Monday, October 17

The Turning of the Tamaracks

Visitors make a mad rush to Algonquin Park and the surrounding area every autumn in order to admire the scarlet hues of the hardwood forest. 

There are a number of Fall Foliage Reports tracking the progress of the maple trees—the amount of colour change and the amount of leaf fall—culminating in the status of Peak Colour. And once the peak has past, the park and its neighbouring towns quickly empty out with the collective understanding that it's all over for another year.

What visitors don't realize is there's a second act. One that I call The Golden Encore. I've written about it before and I'm compelled to write about it again because, year after year, it delights me still.

During this encore performance it's the tamarack trees who move into the spotlight instead of playing backup. By now the maples have lost their leaves, especially in the high canopy of the forest and the crests of hills. This allows the sun to reach the leaves in the understory, turning the maple seedlings yellow and peach. The birch trees are sporting bright yellow leaves and their clusters stand out among the bare deciduous branches around them. And dotting the hills, skirting lakes and bogs, the tamaracks are a brilliant gold.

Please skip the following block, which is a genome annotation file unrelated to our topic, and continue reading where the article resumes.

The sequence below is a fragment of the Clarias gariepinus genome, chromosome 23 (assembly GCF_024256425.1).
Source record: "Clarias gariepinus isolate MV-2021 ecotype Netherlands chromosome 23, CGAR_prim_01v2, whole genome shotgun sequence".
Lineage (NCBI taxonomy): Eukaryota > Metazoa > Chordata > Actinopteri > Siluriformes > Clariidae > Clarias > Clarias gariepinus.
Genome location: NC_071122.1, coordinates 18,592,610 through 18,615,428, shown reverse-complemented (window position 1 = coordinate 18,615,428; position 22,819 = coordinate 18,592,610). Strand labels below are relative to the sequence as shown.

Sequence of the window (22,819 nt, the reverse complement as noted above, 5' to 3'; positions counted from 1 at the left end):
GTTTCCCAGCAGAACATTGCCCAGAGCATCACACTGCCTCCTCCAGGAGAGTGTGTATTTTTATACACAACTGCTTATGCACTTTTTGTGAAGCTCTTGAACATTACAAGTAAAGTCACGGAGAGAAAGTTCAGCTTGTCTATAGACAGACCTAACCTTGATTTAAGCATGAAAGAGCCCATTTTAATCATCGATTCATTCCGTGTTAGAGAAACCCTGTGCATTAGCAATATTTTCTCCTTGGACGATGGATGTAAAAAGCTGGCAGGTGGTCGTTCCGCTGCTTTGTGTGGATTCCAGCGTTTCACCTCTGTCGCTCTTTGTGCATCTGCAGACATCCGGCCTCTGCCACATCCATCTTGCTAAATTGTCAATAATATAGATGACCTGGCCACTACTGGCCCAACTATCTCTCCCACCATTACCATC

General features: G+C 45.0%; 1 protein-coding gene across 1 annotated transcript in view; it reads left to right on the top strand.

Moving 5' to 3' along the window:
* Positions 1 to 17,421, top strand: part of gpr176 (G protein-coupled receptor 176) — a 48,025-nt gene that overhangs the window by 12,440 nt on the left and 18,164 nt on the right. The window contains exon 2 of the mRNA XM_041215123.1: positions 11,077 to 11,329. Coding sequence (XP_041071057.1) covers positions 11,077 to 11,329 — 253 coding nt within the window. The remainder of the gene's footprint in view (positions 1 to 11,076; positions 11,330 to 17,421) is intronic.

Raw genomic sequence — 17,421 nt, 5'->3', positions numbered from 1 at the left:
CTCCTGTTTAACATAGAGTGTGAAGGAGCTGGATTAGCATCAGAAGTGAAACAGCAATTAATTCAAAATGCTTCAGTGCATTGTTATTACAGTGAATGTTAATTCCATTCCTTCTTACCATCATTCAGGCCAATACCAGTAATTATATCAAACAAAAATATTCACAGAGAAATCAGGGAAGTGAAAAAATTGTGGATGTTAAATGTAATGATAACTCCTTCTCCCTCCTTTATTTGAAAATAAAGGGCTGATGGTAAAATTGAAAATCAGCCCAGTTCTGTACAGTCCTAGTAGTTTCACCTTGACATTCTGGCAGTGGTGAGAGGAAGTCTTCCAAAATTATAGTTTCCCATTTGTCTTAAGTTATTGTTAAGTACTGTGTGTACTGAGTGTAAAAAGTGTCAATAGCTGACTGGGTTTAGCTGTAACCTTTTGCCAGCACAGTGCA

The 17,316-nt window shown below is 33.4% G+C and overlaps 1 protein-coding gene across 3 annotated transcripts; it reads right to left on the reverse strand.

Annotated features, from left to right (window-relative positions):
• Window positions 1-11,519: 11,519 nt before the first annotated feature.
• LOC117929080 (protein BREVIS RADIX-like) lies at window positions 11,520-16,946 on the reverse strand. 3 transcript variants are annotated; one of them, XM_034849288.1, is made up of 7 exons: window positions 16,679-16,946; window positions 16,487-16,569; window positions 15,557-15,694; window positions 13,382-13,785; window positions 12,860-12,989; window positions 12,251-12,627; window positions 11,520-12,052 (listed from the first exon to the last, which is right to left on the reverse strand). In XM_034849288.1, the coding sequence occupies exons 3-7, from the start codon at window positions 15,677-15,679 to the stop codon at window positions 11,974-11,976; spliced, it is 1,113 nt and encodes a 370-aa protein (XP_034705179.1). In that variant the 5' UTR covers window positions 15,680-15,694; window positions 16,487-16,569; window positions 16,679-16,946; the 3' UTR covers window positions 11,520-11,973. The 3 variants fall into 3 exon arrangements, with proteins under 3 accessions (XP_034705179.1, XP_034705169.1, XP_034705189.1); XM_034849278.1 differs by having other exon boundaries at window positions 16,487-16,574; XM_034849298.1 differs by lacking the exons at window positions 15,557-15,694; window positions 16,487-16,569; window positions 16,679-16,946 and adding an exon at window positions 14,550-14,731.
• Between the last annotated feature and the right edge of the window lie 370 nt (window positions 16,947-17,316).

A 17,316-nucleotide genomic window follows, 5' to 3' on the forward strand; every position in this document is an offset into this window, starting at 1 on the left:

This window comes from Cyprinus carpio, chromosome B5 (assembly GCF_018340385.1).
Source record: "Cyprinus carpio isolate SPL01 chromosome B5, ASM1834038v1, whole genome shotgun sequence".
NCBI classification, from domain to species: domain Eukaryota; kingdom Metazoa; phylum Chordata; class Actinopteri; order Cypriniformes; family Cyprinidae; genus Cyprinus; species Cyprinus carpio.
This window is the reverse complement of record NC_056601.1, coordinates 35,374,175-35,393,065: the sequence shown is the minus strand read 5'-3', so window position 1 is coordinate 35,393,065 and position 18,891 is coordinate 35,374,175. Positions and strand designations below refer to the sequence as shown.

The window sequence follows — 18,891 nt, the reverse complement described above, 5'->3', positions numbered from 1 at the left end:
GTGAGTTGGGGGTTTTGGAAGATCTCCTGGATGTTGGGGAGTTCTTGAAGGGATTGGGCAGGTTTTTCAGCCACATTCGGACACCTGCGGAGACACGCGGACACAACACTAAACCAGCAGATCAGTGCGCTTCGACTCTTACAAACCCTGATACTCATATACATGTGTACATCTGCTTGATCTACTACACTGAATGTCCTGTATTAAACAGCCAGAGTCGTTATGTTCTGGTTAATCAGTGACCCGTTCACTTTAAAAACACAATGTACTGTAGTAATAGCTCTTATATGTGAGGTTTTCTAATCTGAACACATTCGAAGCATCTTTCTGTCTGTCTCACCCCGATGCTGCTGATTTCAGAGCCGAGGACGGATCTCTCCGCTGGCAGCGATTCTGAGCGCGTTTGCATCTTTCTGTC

An oddity in the tree world, tamaracks are the only coniferous tree (native to this part of the world, anyway) to turn colour and lose their needles in the fall. They can reach magnificent heights and are impossible to miss at this time of year. I love that they wait until the flashy reds of the maples are finished before they begin their show, so that we can best appreciate the vivacity of their colour against a more muted backdrop.

So while others are bemoaning the end of "leaf season" I am loving my walks in the woods, admiring the colourful carpet of fallen leaves underfoot and the swish of my feet shuffling through them. I'm driving the back country roads to town, where the trees press right up to the shoulder and I can see into the yellow interior of the understory. I'm walking up to the little lake and admiring anew the tamaracks that stake their hold along marshy shores. It's the denouement of leaf season, the turning of the tamaracks, the golden encore. And I love it.

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